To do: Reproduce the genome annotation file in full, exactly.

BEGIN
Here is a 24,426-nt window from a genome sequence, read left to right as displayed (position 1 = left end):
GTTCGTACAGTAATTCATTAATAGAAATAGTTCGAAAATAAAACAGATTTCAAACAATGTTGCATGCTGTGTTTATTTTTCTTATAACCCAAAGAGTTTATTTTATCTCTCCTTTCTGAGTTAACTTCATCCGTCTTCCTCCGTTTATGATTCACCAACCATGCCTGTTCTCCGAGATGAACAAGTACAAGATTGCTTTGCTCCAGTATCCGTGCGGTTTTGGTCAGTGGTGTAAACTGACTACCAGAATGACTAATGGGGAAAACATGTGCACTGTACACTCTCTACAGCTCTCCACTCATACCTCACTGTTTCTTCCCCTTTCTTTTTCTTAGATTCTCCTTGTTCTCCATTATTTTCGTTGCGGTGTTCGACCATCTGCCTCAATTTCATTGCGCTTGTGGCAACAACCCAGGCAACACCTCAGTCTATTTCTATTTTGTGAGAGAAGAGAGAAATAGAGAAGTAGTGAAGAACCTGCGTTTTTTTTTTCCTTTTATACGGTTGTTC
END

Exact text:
Here is a 24,426-nt window from a genome sequence, read left to right as displayed (position 1 = left end):
GTTCGTACAGTAATTCATTAATAGAAATAGTTCGAAAATAAAACAGATTTCAAACAATGTTGCATGCTGTGTTTATTTTTCTTATAACCCAAAGAGTTTATTTTATCTCTCCTTTCTGAGTTAACTTCATCCGTCTTCCTCCGTTTATGATTCACCAACCATGCCTGTTCTCCGAGATGAACAAGTACAAGATTGCTTTGCTCCAGTATCCGTGCGGTTTTGGTCAGTGGTGTAAACTGACTACCAGAATGACTAATGGGGAAAACATGTGCACTGTACACTCTCTACAGCTCTCCACTCATACCTCACTGTTTCTTCCCCTTTCTTTTTCTTAGATTCTCCTTGTTCTCCATTATTTTCGTTGCGGTGTTCGACCATCTGCCTCAATTTCATTGCGCTTGTGGCAACAACCCAGGCAACACCTCAGTCTATTTCTATTTTGTGAGAGAAGAGAGAAATAGAGAAGTAGTGAAGAACCTGCGTTTTTTTTTTCCTTTTATACGGTTGTTC